Think of yourself as an artist, and your anger as a rough block of marble. You could either attack it thoughtlessly, sending pieces flying, or you can chisel it carefully, turning it into a work of art.
The same idea applies when you’re writing an angry email. You can let your emotions take over and write a messy response, or you can compose a well-thought-out, assertive email that conveys your point without causing any damage.
This guide will teach you how to do the latter, with ten easy-to-use templates for when you’re feeling professionally peeved. You’ll soon know how to turn your anger into a well-crafted, professional communication.
So, are you prepared to become a master of managing anger?
How Do You Write An Angry Message?
- Cool Down First: Take a deep breath before you start writing. Calming down helps you think clearly.
- Find the Key Points: Look at what you initially wanted to say and pick out the main issues. Focus on these in your message.
- Avoid Emotional Words: Keep your language professional. No need for angry or emotional words that distract from your message.
- Research Examples: Not sure how to stay calm in your writing? Look up examples of professional yet assertive messages.
- Understand Their Side: Try to see where the other person is coming from. It helps in finding a middle ground.
- Suggest Solutions: Don’t just complain. Offer ideas on how to make things better.
- Aim to Resolve: Remember, the goal is to solve the problem, not just vent your frustration.
Cool Down First and Be Calm:
Before you start writing a message when you’re angry, take a break to calm down. This helps you think more clearly and avoid saying things you might regret later.
Example: Imagine you’re playing a video game and keep losing because of a glitch. You’re super frustrated and want to yell at the game creators. Instead, take a deep breath, go for a walk, or do something else you enjoy until you’re feeling calmer.
Find the Key Points:
Look at what you’re upset about and identify the main issues. These are the things you need to talk about in your message.
Example: After calming down, you realize you’re upset because the game glitch makes it impossible to complete a level. That’s your key point.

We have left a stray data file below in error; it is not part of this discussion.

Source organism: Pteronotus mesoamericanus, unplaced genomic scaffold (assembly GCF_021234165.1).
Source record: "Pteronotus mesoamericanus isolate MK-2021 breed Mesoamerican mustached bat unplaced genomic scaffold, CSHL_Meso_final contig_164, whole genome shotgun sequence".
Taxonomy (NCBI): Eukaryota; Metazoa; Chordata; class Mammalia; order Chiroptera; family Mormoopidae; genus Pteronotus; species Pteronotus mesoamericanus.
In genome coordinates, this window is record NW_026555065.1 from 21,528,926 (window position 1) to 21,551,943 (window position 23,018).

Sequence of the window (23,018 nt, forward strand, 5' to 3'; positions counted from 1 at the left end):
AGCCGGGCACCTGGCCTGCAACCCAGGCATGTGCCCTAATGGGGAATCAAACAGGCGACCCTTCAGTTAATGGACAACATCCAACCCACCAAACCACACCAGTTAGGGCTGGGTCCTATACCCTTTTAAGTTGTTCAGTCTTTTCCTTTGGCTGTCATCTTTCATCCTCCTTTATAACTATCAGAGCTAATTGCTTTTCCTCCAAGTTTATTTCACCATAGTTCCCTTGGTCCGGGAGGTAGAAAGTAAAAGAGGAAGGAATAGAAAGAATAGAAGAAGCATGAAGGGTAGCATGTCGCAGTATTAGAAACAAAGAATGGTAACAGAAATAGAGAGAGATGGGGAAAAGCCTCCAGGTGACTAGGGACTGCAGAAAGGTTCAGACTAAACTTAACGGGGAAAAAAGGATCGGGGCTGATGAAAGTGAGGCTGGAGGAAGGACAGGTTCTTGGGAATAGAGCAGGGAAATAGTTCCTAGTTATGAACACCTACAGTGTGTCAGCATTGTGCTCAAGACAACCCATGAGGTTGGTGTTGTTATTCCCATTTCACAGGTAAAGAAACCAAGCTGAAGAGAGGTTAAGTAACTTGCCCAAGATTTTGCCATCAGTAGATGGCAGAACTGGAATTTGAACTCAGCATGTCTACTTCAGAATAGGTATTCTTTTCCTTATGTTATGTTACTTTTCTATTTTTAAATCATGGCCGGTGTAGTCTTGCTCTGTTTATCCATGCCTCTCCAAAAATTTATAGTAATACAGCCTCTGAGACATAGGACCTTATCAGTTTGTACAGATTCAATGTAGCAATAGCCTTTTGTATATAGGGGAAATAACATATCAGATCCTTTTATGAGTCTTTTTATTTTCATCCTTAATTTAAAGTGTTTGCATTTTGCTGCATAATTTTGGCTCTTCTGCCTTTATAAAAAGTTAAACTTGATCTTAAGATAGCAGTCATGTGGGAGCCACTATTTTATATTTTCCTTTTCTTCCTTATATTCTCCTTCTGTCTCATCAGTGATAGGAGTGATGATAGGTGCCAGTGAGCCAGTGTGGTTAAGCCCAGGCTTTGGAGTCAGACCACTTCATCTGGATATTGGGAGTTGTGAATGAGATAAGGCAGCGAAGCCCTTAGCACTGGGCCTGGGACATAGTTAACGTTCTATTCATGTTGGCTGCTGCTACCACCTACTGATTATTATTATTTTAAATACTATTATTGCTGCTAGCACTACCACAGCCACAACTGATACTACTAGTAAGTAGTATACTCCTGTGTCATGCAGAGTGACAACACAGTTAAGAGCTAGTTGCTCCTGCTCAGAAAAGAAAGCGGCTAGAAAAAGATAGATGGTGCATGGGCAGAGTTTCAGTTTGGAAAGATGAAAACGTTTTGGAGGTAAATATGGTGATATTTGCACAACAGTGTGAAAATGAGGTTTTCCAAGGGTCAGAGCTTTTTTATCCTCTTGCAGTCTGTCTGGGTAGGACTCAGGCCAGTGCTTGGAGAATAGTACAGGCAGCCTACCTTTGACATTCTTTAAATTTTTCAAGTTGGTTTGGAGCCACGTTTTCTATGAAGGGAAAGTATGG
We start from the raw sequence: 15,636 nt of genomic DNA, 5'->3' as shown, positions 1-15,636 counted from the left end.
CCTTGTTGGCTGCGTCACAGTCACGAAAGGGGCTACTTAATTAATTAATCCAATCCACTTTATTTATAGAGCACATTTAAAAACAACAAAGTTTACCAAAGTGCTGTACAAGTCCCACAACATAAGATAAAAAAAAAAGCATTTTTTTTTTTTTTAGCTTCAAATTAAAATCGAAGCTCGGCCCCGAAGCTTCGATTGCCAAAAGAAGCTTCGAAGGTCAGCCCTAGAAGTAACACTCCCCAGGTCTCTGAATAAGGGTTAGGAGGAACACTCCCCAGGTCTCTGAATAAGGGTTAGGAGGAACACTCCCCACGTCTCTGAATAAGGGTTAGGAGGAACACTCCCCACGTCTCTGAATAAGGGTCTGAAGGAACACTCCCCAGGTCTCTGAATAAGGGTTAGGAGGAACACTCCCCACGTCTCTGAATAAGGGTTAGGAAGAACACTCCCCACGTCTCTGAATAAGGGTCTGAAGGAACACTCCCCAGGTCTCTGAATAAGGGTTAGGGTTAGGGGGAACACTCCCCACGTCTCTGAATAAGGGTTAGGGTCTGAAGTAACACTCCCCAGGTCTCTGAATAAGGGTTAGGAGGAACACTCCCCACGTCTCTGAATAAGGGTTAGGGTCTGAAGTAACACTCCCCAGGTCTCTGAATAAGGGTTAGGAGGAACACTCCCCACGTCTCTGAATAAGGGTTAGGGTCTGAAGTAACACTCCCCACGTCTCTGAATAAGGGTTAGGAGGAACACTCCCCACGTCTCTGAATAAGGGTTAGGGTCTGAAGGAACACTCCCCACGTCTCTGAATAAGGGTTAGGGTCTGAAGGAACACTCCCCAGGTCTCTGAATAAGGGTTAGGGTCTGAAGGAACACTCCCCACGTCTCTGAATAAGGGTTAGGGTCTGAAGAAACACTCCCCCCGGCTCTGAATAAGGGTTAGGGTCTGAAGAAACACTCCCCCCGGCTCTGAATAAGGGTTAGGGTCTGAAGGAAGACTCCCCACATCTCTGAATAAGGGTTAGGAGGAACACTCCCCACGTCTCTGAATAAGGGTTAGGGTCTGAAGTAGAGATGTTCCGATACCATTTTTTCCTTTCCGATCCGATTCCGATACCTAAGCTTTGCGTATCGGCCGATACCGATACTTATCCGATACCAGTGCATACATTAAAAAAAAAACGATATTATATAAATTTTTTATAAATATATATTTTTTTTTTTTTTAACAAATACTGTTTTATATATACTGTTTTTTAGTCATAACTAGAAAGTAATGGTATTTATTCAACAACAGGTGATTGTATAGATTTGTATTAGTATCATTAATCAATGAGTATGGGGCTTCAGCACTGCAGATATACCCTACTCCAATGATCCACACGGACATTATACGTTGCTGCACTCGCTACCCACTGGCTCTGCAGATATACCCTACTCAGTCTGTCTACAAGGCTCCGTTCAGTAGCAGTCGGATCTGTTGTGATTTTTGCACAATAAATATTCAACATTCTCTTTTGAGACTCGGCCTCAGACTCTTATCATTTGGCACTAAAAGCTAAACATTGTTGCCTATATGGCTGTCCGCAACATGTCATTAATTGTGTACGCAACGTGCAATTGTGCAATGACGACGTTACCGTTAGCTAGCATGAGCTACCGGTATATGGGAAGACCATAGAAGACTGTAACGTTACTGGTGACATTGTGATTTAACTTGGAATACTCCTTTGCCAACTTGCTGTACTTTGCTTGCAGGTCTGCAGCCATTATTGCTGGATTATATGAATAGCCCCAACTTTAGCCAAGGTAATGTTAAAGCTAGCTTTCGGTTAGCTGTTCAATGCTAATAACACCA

Avoid Emotional Words:
When writing your message, use clear and professional language. Avoid words that are too emotional or angry, as they can make the situation worse.
Example: Instead of saying, “Your game is the worst! Fix it now!” you can say, “I’ve encountered a glitch in your game that is affecting my experience. Can you please look into this?
If you’re not sure how to write a message that’s firm but not angry, look up examples online. You can find many templates for writing professional emails or messages.
Example: You find an email template online that starts with, “Dear [Company Name], I am writing to bring to your attention a problem I’ve encountered with your product.
Understand Their Side
Try to see the situation from the other person’s or company’s perspective. This can help you be more understanding and find a solution that works for everyone.
Example: Think about how the game developers might not be aware of the glitch, or they are working on fixing it but need more time.
Instead of just complaining, offer ideas on how the problem can be solved. This shows you’re willing to help find a solution.
Example: You could say, “I believe updating the game or offering a workaround for this level could help resolve the issue for many players.
Aim to Resolve:
The main goal of your message should be to solve the problem, not just to express your anger. Focus on working together to find a solution.
Example: End your message with, “I appreciate your attention to this matter and look forward to a resolution. Thank you for your support.
When it comes to writing angry emails professionally, the best email management solutions can be a lifesaver. These tools offer features like email templates, scheduled sending, and even mood analysis to help you craft a more composed and professional message, ultimately improving your communication and relationship management.